What is CBT?
The question I get asked most often is, how does therapy work? When initiating treatment, people are often terrified by the prospect of having to reveal themselves to a complete stranger in vain. So, without an understanding of why they’re doing what they’re doing, they drop-out out of treatment. Unfortunately, for whatever reason, some therapists tend to withhold important conceptual information from their clients, presenting themselves as authorities rather than as collaborators. Therefore, I decided to create a short blog post describing the framework of Cognitive-Behavioral Therapy (CBT) to help my readers understand how and why this particular therapeutic model is the most scientifically validated mental health treatment method available.
To give you some background information: CBT is a school of thought created in the 1960s by Aaron Beck, who, like his contemporary Albert Ellis (the founder of Rational-Emotive Behavior Therapy), realized that psychoanalysis, the only real form of therapy at the time, wasn’t as effective as he hoped it would be. Well, technically, Beck created Cognitive Therapy, which was later blended with Behaviorism due to the necessity of both therapeutic forms. So, what exactly is CBT?
CBT is a form of therapy that’s used to treat depression, anxiety, rage, emotional instability, body dysmorphia, low self-esteem, perfectionism, interpersonal troubles, and specific phobias. The cognitive portion of therapy posits that beliefs underlie everything we do, don’t do, and expect (e.g. I avoid speaking up in class because I expect to be embarrassed). Sometimes, our beliefs are too negative, meaning that they distort reality in an unhealthy way, preventing us from acting, or causing us to self-sabotage, because we erroneously expect something bad to happen. At others, they can be too positive, and we don’t allow ourselves to consider what we should do in a dangerous situation (e.g. The belief that things will work themselves out). But, functional beliefs are the ones based in reality, as they allow us to enjoy what we have and attempt to change what we should. Even though some of them may cause us to be sad, they’re still considered healthy because sadness is a natural mode of emotional expression, and necessary for our overall emotional health. (I may be sad that I will never become a famous actor, but I need to grieve the loss of my aspiration in order to move on to another career.)
How Will It Help Me?
So, cognitive therapy proceeds with the rational (Socratic) examination of one’s beliefs about oneself, the world, and others, as a means of exploring whether they’re true, while also discovering how they affect one’s own actions. So, here’s where it gets tricky. The biggest resistance I get is to this portion of treatment. A client will tell me, “Well, I rationally know that I’m not a failure, but I can’t help but feel it.” And I respond by saying, “Of course! Facts don’t often change feelings (they can only reduce them), but actions do.”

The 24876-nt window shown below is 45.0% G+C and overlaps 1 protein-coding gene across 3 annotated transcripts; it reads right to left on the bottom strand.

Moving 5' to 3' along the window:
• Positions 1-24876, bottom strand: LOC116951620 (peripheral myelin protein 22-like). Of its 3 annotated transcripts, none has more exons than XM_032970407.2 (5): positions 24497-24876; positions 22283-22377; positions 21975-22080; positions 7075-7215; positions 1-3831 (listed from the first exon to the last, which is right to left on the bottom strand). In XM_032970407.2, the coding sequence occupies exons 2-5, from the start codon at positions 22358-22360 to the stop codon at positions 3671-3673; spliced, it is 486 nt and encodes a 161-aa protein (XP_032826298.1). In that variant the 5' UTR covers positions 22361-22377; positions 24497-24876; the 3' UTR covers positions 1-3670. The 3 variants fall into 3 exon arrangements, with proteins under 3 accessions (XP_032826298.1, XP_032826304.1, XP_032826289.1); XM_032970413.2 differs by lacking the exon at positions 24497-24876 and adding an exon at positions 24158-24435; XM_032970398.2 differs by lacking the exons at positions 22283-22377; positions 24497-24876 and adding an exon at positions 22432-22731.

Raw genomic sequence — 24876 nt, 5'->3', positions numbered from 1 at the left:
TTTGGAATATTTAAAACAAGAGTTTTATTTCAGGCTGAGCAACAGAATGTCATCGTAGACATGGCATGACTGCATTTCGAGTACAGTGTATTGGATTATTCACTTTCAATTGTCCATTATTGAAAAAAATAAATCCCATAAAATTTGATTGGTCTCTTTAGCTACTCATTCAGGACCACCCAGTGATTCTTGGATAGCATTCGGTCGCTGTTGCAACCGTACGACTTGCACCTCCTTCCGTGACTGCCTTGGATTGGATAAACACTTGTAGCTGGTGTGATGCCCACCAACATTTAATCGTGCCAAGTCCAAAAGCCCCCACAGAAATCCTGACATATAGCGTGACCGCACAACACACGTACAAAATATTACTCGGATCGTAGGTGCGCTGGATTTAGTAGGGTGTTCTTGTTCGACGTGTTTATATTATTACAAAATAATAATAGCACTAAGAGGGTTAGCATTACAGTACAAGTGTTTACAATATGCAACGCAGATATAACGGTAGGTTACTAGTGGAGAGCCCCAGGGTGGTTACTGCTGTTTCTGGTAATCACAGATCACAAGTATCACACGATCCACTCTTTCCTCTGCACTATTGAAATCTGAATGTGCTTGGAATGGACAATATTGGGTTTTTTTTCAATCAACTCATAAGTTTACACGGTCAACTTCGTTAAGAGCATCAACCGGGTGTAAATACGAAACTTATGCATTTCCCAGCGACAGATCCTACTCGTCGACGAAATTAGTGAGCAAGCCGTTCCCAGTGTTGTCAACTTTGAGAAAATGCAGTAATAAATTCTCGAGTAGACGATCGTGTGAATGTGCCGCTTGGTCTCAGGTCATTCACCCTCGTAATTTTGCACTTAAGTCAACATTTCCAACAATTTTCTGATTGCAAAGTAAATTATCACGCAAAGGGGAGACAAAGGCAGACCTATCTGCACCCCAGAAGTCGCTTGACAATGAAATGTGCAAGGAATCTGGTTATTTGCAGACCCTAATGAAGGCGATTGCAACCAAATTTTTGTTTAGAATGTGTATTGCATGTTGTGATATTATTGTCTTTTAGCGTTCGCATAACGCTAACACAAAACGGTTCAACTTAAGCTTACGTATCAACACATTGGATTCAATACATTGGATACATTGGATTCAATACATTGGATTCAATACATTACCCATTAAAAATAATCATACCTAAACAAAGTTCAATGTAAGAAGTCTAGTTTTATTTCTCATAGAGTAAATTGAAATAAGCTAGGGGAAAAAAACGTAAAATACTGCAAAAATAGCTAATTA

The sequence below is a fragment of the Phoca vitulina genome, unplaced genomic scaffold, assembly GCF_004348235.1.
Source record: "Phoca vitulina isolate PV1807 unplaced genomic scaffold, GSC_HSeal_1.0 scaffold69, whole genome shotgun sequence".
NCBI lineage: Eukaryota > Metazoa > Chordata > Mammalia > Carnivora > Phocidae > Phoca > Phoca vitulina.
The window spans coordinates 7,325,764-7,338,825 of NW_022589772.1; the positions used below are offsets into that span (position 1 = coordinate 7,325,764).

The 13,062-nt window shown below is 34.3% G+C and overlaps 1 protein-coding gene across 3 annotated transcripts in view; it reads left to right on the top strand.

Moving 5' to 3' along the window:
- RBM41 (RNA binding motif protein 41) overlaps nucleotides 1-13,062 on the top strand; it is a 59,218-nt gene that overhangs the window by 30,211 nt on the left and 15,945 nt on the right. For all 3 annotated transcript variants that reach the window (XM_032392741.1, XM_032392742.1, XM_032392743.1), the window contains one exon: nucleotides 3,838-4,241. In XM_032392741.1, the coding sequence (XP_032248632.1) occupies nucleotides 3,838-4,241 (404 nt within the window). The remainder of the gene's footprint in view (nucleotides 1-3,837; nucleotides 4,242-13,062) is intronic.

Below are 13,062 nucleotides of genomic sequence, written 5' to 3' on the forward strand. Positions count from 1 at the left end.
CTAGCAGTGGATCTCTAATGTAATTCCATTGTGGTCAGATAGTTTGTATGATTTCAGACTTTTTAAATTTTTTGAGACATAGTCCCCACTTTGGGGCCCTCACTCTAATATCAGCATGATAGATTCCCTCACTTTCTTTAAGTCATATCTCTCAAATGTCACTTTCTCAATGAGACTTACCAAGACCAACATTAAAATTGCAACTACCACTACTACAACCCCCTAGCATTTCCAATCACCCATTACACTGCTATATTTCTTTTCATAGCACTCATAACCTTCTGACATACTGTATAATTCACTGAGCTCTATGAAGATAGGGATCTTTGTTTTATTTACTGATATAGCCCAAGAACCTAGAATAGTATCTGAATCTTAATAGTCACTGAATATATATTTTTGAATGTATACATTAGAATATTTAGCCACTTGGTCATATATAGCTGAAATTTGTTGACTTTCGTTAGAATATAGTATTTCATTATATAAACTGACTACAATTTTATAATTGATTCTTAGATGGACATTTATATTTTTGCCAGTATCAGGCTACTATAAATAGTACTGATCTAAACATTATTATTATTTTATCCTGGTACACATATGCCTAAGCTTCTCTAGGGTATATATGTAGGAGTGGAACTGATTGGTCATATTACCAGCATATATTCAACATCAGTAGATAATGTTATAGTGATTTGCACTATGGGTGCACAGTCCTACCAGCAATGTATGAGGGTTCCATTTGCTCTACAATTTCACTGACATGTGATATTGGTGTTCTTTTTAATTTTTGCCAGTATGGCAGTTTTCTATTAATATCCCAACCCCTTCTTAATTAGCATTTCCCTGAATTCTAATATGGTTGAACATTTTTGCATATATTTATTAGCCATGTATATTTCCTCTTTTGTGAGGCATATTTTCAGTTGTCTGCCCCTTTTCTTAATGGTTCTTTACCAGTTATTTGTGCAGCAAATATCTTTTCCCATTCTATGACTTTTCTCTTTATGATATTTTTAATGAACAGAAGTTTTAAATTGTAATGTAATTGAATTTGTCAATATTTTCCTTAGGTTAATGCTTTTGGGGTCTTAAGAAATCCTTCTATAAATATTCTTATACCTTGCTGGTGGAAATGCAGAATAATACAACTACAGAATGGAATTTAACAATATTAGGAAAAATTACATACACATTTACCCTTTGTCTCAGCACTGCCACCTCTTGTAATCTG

And this, as some would argue (and their belief is backed by research), is where the pivotal point of treatment occurs. Now, we enter the territory of the behaviorists. Whether you’re struggling with anxiety, depression, or anger, rational examination can diminish each to an extent and that will allow you to act (or behave differently if you’ve been acting poorly), which is called Behavioral Activation in clinical jargon. But, it’s the action that will create an experience that, in conjunction with your newly formed beliefs, will work together to alter the way you feel about yourself, thus further reducing your symptoms. I think therefore I act! And I act therefore I feel! The entire thing is a cycle which reinforces itself.
1. I rationally believe that I’m worthy based on the evidence
2. I take more risks and achieve positive feedback
3. I interpret the positive feedback through the lens of my new belief, which indicates that the positive feedback is likely accurate
4. Therefore, I now also feel better about myself, too
5. By feeling better about myself, I more strongly believe in my value
6. I take more and even bigger risks
7. I feel better about myself
This, in essence, is how CBT works. And the beauty of it is in its accessibility to all of us. It isn’t some deep intellectual exploration only meant for academics. CBT has the power to significantly change all of our lives, and I hope that therapists will begin to tell their clients how. Because if they don’t, people will continue to run-away without getting the help they need. Imagine having these deep, dark secrets and an authoritative figure telling you that you have to share them simply because it’s for your own well-being. I would probably run, too.